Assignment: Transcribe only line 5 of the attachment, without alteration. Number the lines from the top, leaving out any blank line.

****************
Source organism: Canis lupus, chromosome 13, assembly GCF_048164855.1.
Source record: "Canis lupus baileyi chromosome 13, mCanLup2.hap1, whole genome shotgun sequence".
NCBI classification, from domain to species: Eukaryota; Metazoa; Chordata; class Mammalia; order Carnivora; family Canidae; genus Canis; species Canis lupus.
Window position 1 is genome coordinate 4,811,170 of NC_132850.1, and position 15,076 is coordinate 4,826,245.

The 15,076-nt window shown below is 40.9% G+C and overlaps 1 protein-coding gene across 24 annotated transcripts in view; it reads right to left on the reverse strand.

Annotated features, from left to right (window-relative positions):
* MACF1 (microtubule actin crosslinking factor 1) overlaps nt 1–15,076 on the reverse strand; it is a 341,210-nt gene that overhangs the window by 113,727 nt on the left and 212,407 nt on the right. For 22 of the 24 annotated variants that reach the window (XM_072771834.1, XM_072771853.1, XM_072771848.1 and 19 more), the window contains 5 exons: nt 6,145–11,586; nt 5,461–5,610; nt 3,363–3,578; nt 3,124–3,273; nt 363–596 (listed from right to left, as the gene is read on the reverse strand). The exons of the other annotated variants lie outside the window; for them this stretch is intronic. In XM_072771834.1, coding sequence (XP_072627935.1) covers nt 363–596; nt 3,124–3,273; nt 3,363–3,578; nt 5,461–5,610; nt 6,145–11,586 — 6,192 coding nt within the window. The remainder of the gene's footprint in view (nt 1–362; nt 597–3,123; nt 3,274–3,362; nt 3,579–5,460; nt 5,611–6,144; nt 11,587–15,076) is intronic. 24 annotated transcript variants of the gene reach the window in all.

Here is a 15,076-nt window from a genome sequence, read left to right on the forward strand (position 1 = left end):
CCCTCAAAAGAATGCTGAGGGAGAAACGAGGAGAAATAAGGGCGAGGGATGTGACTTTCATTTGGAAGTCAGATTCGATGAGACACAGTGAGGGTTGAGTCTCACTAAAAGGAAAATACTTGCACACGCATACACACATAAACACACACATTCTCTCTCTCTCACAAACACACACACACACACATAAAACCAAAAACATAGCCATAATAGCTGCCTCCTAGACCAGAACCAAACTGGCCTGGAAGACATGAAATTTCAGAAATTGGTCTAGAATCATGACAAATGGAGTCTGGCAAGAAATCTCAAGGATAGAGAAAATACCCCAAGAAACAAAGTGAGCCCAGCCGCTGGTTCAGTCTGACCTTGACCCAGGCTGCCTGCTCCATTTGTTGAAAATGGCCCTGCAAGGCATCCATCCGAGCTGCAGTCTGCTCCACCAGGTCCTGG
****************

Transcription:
The 15,076-nt window shown below is 40.9% G+C and overlaps 1 protein-coding gene across 24 annotated transcripts in view; it reads right to left on the reverse strand.